The Makah Indian Tribe used a combination of Tribal funds, an EDA grant and $7.8M in NMTC financing from the National Development Council to reconstruct a badly damaged commercial fishing dock on tribal land in the Port of Neah Bay at the northwest tip of Washington State. Originally constructed in 1952 for use by commercial fishing vessels to offload their catch, the concrete and creosote dock had been in a state of significant disrepair and a recent failure had essentially shut it down for all activity. The dock is a major source of income for the Makah tribe, a community numbering fewer than 3,000 located on the remote coast of northwest Washington. It supports a diverse array of tribal and non-tribal businesses and a regional fish processing industry that includes some 90 different Small Businesses, mostly Minority Business Enterprises.
The $13.7M project involved demolishing and removing approximately 504 creosote-treated timber piles along with the 120 foot long dock and warehouse buildings and replacing them with new concrete and steel pilings, new causeway, several loading cranes and a new dock building with remote controlled ice loading capability. Construction involved a significant amount of in-water work on this remote coastal site which endures extreme winter weather from the Pacific. Permitting required the coordination of no fewer than six different federal, state and local agencies to ensure the protection of the fragile marine ecosystem during the process.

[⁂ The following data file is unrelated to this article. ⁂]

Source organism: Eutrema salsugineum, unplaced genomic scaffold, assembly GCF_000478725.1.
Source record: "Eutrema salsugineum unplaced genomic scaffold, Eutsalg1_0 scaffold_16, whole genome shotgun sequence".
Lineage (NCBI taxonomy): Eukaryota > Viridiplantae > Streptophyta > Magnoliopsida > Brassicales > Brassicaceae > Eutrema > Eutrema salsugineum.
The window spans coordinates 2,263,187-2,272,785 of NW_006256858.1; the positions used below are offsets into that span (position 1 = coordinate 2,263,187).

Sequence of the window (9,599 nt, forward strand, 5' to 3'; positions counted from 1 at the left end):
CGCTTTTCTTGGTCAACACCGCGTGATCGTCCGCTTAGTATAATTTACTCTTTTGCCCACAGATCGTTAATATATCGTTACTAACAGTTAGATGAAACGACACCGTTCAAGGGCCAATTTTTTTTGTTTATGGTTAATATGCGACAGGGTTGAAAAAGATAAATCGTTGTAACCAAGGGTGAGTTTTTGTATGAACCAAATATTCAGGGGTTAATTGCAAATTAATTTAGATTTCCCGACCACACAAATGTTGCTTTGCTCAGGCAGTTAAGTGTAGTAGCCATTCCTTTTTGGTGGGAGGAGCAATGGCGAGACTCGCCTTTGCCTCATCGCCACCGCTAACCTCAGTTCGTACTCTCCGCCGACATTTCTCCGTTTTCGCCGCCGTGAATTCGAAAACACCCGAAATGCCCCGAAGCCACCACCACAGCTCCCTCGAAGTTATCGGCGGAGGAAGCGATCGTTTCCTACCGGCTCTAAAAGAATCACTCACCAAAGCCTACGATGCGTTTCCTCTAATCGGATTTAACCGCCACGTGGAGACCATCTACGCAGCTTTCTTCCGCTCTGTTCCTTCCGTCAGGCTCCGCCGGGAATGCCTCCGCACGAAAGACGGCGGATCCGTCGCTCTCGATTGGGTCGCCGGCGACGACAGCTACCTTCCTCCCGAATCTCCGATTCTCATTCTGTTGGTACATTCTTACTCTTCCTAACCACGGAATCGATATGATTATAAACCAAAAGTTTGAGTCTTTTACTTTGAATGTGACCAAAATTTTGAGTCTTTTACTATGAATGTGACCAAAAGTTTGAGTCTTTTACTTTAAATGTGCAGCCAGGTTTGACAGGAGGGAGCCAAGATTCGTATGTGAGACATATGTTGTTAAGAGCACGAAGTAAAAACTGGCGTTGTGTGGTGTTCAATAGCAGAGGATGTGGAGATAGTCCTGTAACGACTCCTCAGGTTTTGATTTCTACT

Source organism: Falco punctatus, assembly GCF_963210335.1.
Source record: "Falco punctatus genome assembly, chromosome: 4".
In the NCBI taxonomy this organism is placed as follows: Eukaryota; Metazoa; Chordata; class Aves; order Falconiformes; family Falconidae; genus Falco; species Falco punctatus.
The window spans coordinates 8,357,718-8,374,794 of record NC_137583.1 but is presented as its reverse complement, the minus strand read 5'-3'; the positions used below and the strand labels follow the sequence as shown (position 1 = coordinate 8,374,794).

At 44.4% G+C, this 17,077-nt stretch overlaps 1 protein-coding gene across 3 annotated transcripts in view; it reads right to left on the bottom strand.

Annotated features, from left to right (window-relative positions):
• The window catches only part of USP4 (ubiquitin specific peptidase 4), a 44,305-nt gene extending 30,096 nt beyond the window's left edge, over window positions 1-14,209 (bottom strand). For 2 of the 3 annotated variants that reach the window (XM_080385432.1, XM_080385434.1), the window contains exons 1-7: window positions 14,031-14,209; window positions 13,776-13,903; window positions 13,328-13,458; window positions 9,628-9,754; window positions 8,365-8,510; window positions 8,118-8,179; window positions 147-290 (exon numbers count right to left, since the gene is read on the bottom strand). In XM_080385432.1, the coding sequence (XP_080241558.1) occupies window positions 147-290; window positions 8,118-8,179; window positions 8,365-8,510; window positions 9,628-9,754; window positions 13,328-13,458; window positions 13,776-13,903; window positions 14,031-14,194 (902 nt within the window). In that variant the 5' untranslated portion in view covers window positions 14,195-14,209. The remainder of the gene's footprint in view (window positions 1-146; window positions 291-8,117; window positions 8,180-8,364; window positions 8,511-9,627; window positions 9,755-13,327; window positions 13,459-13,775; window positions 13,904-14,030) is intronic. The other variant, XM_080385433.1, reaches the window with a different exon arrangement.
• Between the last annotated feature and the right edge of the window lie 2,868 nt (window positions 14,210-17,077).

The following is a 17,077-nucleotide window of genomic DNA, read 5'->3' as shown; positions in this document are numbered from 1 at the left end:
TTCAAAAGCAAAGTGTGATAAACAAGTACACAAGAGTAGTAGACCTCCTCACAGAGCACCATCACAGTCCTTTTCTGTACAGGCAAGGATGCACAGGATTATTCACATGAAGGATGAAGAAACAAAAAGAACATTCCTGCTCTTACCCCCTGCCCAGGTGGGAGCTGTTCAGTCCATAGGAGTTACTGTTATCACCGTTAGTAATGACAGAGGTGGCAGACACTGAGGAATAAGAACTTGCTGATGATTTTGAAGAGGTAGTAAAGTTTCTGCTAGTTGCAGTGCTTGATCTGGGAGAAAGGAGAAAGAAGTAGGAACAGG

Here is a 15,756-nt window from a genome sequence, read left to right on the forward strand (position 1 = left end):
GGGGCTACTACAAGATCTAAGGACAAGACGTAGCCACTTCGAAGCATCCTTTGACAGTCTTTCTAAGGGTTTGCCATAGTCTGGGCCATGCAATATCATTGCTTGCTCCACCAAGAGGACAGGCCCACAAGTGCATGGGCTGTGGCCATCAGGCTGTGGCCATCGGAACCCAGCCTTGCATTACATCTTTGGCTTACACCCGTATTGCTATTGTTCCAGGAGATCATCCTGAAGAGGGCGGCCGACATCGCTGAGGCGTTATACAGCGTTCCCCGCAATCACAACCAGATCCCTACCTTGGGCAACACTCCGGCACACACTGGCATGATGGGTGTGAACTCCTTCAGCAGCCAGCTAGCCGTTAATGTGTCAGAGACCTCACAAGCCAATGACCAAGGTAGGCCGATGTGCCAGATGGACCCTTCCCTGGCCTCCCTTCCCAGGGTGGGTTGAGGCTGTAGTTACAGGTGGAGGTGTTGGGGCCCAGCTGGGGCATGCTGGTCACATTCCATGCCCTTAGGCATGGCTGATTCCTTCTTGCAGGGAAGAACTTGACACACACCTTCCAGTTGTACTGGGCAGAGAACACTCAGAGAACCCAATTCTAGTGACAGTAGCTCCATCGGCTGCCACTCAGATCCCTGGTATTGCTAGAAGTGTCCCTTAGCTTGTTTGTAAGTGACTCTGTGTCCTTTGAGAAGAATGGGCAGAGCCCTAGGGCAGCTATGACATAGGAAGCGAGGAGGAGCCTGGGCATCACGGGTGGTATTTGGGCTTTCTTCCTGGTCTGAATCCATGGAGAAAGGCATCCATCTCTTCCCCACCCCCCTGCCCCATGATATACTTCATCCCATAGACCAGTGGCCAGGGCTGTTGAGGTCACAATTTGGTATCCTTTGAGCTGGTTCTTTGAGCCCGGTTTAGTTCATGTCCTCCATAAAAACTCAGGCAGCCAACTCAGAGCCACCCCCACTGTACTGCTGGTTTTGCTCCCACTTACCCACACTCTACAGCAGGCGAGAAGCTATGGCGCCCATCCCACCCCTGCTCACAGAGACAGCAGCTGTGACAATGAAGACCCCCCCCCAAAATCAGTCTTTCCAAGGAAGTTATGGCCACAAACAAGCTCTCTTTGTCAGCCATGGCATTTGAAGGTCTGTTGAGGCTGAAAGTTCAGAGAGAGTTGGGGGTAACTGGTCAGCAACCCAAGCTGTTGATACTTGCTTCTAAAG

The Makah community is located in a high poverty census tract (27.3%) with even greater incidence of poverty among tribal members. Fishing is the major industry of the Makah Tribe and the Neah Bay location is critical given the remote nature of the reservation. Each vessel uses the dock to load their boats with ice before going out many miles into the Pacific to fish for halibut, salmon, tuna and other species. The boats return to offload their catch into waiting trucks for transport to distribution or processing facilities and for sale in local fish market throughout the region. From the time of the last major dock and warehouse repairs in 1976, high surf and wind exposure and rough weather conditions had eroded the structure to a dangerous level. The dock was further damaged in 2013 when a forklift fell through a portion of collapsed decking, resulting in the complete closure of the dock to motorized vehicles. Crews were forced to load and unload their equipment and catch via small motorized carts or wheelbarrows.
The benefits to the tribal economy, the 90 small business enterprises and the more than 400 jobs they employ cannot be overstated. Presently, some 8 million pounds of fish valued at $6.5-7 million cross the Neah Bay dock annually. It will also benefit the small Makah Commercial Fishing Dock businesses that use it with greatly increased efficiency, access to secure cold storage and improved wholesale facilities for their catch. The dock replacement project supplies new capacity and cost effectiveness to help the local area and region expand its fishing industry, create new jobs and increase the economic competitiveness of Pacific Northwest fishery.